Construction output fell 4.3% in August, its sharpest drop since late 2012, the Office for National Statistics (ONS) has said.
In the three months to August, output fell by 0.8%, the biggest such decline since March 2013.
Meanwhile, the UK trade deficit was £3.3bn in August, a narrowing of £1.2bn from July, it said.
But the deficit was larger than expected and is set to weigh on growth, the ONS added.
An ONS official said the weak figures for construction in August may have been linked to wet weather during the month.
Housebuilding fell by 3% from July and output in other parts of the sector also contracted for the first across-the-board decline since 2010.
The trade figures showed the UK’s deficit in its trade in goods narrowed to £11.1bn in August compared with £12.2bn in July, although some analysts had expected it to shrink further.
The deficit of £11.1bn on goods was partly offset by a £7.9bn surplus on services. Exports increased by £0.8bn, boosted by cars.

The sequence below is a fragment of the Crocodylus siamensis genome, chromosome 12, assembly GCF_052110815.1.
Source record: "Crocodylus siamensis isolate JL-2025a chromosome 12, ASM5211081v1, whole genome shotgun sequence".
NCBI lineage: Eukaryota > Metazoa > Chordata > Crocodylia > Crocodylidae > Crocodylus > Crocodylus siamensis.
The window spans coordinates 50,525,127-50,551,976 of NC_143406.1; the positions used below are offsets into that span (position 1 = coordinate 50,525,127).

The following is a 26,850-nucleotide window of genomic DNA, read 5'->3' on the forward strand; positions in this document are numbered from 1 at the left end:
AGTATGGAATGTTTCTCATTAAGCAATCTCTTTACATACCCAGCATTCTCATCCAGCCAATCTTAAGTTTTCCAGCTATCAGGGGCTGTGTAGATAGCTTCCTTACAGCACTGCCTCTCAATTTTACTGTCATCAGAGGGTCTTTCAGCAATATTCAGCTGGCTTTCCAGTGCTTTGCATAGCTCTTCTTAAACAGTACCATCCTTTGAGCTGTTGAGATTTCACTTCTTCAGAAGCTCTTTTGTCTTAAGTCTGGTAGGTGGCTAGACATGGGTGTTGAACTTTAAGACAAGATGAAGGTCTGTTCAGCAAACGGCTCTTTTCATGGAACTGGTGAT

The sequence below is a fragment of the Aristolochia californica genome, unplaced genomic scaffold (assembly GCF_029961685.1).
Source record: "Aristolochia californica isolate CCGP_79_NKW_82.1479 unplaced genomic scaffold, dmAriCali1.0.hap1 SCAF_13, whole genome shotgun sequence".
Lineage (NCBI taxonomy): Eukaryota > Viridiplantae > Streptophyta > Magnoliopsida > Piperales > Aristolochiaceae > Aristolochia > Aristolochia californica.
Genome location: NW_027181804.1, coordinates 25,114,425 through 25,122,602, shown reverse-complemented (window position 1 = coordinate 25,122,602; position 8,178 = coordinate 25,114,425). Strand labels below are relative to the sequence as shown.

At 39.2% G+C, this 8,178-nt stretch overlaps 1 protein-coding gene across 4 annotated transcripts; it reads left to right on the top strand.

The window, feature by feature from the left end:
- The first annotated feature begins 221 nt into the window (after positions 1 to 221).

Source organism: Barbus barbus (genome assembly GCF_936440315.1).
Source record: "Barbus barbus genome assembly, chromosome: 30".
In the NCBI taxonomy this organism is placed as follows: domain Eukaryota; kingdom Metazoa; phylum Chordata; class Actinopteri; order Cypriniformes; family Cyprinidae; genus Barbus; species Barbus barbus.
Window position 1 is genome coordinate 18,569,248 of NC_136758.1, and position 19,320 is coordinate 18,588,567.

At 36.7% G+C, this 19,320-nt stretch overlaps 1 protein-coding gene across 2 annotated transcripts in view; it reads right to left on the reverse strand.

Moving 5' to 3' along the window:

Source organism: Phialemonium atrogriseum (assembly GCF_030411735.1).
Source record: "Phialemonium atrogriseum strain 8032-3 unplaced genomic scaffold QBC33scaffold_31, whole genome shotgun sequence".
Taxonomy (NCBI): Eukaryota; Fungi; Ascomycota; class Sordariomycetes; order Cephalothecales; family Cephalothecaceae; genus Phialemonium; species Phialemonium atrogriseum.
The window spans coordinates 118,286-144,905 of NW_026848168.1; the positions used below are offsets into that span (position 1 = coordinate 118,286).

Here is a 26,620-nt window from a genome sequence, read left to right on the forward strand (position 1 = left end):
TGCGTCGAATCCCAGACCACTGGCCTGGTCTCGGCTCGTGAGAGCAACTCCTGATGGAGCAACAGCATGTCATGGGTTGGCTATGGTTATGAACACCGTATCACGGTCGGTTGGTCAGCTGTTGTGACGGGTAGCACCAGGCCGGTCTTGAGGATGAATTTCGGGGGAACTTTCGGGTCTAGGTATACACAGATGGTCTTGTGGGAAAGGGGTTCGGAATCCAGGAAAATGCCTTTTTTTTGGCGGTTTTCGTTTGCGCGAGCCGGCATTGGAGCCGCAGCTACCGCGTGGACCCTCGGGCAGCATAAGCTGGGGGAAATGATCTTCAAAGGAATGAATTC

The combined goods deficit for July and August is already twice that of the previous quarter, and is likely to have a negative effect on overall GDP growth.
The UK’s economy grew by 0.7% in the second quarter of the year, but Howard Archer of IHS Global Insight said overall growth prospects for the third quarter had received a “double blow” from the construction and trade data, which was “seriously bad news overall”.
“Overall, the data reinforce our belief that GDP growth is likely be no better than 0.5% quarter-on-quarter in the third quarter, and there is now a significant risk that it could have been weaker still.”
David Kern, chief economist of the British Chambers of Commerce, said: “The large trade deficit remains a major national problem. Greater efforts are needed to support our exporters and to secure a long-term improvement in our trading position.”
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